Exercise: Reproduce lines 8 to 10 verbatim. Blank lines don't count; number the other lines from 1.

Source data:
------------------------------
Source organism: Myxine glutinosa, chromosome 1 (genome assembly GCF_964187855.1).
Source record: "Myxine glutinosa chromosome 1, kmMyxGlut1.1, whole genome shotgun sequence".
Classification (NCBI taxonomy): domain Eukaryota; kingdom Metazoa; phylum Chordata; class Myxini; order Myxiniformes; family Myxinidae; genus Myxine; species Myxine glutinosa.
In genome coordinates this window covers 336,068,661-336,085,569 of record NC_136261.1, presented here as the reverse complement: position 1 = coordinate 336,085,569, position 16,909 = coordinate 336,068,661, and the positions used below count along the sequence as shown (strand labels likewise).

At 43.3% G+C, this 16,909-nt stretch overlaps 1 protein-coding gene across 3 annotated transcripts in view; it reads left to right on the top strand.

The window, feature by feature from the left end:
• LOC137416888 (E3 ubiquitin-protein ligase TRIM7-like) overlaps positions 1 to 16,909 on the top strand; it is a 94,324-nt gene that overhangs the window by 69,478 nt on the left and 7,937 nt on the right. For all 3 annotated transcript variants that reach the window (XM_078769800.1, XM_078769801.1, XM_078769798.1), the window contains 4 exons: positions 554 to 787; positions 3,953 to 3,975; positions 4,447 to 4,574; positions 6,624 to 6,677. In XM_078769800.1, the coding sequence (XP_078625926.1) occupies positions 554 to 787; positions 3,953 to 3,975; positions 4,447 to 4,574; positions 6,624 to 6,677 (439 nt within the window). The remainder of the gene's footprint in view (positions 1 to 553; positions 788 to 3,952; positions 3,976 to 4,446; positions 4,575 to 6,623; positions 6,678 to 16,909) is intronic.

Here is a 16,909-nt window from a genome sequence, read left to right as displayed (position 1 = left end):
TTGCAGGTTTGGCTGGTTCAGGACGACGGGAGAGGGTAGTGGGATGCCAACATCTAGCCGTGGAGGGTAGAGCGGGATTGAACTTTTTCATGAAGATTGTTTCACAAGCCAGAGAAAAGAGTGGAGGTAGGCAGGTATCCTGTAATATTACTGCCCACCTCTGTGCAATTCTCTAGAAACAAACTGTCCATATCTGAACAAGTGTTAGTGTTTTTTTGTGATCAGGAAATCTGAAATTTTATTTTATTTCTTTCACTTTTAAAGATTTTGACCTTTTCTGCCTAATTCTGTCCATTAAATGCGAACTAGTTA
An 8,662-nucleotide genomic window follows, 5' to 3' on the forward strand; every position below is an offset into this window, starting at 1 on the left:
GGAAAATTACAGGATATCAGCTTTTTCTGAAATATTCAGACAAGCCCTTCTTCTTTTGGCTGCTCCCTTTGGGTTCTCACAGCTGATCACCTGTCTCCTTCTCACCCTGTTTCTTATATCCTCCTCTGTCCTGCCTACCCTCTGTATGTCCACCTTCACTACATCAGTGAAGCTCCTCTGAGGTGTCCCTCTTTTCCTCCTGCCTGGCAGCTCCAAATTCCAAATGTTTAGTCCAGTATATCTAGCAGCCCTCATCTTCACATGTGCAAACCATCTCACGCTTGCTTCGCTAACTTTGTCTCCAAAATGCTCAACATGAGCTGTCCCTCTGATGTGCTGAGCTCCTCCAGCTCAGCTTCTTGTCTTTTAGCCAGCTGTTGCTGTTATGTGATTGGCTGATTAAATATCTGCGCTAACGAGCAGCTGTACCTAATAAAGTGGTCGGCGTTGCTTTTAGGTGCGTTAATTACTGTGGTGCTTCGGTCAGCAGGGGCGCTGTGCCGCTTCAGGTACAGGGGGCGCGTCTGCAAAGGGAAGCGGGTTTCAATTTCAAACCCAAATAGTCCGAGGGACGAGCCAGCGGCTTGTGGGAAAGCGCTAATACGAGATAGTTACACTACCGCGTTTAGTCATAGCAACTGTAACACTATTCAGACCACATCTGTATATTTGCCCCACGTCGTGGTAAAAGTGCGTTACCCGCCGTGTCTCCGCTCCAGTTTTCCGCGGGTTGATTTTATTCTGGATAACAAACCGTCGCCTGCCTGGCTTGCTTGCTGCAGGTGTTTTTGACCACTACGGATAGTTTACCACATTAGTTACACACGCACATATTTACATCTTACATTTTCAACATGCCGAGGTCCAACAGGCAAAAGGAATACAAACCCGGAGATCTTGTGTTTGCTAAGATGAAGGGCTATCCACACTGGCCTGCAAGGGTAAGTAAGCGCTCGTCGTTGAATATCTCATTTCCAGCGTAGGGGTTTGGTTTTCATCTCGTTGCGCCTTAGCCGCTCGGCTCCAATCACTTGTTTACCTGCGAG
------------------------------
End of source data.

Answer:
Here is a 16,909-nt window from a genome sequence, read left to right as displayed (position 1 = left end):
TTGCAGGTTTGGCTGGTTCAGGACGACGGGAGAGGGTAGTGGGATGCCAACATCTAGCCGTGGAGGGTAGAGCGGGATTGAACTTTTTCATGAAGATTGTTTCACAAGCCAGAGAAAAGAGTGGAGGTAGGCAGGTATCCTGTAATATTACTGCCCACCTCTGTGCAATTCTCTAGAAACAAACTGTCCATATCTGAACAAGTGTTAGTGTTTTTTTGTGATCAGGAAATCTGAAATTTTATTTTATTTCTTTCACTTTTAAAGATTTTGACCTTTTCTGCCTAATTCTGTCCATTAAATGCGAACTAGTTA
An 8,662-nucleotide genomic window follows, 5' to 3' on the forward strand; every position below is an offset into this window, starting at 1 on the left: